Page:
Turkish Airlines flight TK726 accident took plane in Kathmandu airport (Nepal) in March 04th 2015.
The NAIC (Nepal’s Accident Investigation Commission) reported the aircraft attempted to establish radio contact with Kathmandu between 00:02Z and 00:11Z while descending to FL250 towards Kathmandu, however Kathmandu Control was not yet in operation and there was no response.
The aircraft entered a hold at FL270. The airport started operation according to its schedule at 00:15Z, the aircraft established radio contact at 00:17Z and was told, that visibility was 100 meters and the airport was shown closed.
At 00:22z the crew requested to decend and hold at Simara due to turbulence at Parsa and was cleared to hold at Simara at FL210.
At 01:05Z the airport reported the visibility had improved to 1000 meters, the crew reported ready for a RNAV approach to runway 02 and was cleared for the approach. At 01:23Z the aircraft was handed off to tower and received landing clearance at 01:24Z, but went around at 01:27z due to lack of visual reference. The aircraft followed the missed approach procedure and climbed to 10500 feet.
At 01:43Z the airport reported the visibility at 3000 meters, the crew requested another RNAV runway 02 approach and was cleared for the approach. At 01:55z the aircraft was handed off to tower and was cleared to land, winds from 160 degrees at 4 knots. Tower queried the crew whether they had the runway in sight while the aircraft was descending through 880 feet AGL with the crew replying in the negative, at 783 feet AGL the crew inquired whether the runway approach lights were on, tower affirmed the runway lights and approach lights were at full intensity.
The autopilot remained coupled until 14 feet AGL, then was disconnected and a flare was attempted. The aircraft touched down at 1.8 degrees nose up resulting in a vertical acceleration of +2.7G, the aircraft touched down to the left of the runway center line with the left main gear off the paved surface of the runway 32.1 meters to the left of the runway center line.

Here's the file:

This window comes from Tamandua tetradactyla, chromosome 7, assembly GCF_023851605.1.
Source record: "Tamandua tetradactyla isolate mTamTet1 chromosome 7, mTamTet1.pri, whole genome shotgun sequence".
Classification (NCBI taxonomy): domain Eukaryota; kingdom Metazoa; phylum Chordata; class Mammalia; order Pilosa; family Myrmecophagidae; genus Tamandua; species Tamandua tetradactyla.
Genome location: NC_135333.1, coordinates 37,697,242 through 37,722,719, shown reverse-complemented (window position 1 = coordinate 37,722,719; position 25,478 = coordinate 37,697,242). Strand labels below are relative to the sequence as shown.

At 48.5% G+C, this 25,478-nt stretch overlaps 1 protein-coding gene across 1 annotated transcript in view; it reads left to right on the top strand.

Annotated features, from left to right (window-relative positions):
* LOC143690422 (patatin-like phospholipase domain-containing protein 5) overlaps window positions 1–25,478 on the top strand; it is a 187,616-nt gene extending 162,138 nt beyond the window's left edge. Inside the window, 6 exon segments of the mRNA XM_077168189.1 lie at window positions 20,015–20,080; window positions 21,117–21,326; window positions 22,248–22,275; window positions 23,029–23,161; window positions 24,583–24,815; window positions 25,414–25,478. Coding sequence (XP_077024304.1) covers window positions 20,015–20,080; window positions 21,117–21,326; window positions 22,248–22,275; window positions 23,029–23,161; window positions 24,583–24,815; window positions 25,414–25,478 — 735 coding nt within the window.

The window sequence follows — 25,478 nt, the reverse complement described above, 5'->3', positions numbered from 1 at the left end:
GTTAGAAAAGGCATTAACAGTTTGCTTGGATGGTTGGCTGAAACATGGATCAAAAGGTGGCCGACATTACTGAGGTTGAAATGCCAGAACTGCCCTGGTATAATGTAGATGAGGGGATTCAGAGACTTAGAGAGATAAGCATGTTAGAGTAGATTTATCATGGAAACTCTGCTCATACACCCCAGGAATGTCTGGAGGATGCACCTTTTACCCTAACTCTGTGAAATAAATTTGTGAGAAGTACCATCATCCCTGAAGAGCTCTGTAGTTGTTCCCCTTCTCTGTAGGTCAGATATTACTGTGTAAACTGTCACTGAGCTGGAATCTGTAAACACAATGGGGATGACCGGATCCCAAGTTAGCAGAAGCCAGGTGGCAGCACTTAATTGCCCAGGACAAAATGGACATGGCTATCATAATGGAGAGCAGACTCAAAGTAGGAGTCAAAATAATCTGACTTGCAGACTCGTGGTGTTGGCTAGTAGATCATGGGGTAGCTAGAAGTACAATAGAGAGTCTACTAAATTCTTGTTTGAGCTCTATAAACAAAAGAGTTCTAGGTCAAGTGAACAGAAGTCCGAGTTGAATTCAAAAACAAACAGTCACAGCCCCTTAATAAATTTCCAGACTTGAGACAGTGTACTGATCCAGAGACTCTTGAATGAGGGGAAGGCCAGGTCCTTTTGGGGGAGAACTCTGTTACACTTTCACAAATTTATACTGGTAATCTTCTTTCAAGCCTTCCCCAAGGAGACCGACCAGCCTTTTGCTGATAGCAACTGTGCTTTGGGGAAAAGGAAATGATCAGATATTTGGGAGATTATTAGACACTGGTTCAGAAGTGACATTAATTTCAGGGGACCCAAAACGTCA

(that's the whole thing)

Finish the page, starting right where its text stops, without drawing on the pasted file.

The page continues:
The NAIC reported that another aircraft taxiing for departure reported the visibility was next to zero and returned to the apron, then heard emergency services reporting the Turkish Airlines landed on the grass.
Surveillance cameras showed the weather deteriorated during the second approach, starting at about 01:55Z when the aircraft contacted tower, and visibility became worse than during the first aproach when the aircraft was on short final and was well below required minima when the aircraft attempted to flare. There had been no transmission from tower to inform the crew about the deteriorating visibility.
The aircraft was under the command of the captain (55, ATPL, 14,942 hours total, 1,456 hours on type) assisted by a first officer (47, CPL/Frozen ATPL, 7,659 hours total, 1,269 hours on type). The captain was pilot flying.
The aircraft was equipped with a FMS database showing runway threshold 02 at 26 meters to the left of its actual position and 120 meters past the actual position. Nepal had issued an AIRAC AIP supplement on January 1st 2015 displacing the threshold by 120 meters due to planned runway extension work, the supplement valid until March 4th 2015 was cancelled by NOTAM past the AIRAC cut off date, the displacement thus remained active in the FMS database. The displaced threshold remained in the database and charts of the database provider even for the next AIRAC cycle.
The NAIC wrote: “Finally on 01 April 2015, an AIP Supplement was issued cancelling the AIP supplement S002/15 which was eventually never implemented. This means that the threshold of RWY02 was never officially and physically displaced but the NAV Database were modified.”
With respect to the 26 meters offset to the left the NAIC reported that the airline’s version used a resolution of degrees minutes and seconds to compute the runway threshold, while the AIP supplement provided the coordinates at 0.001 seconds resolution resulting in the position shift.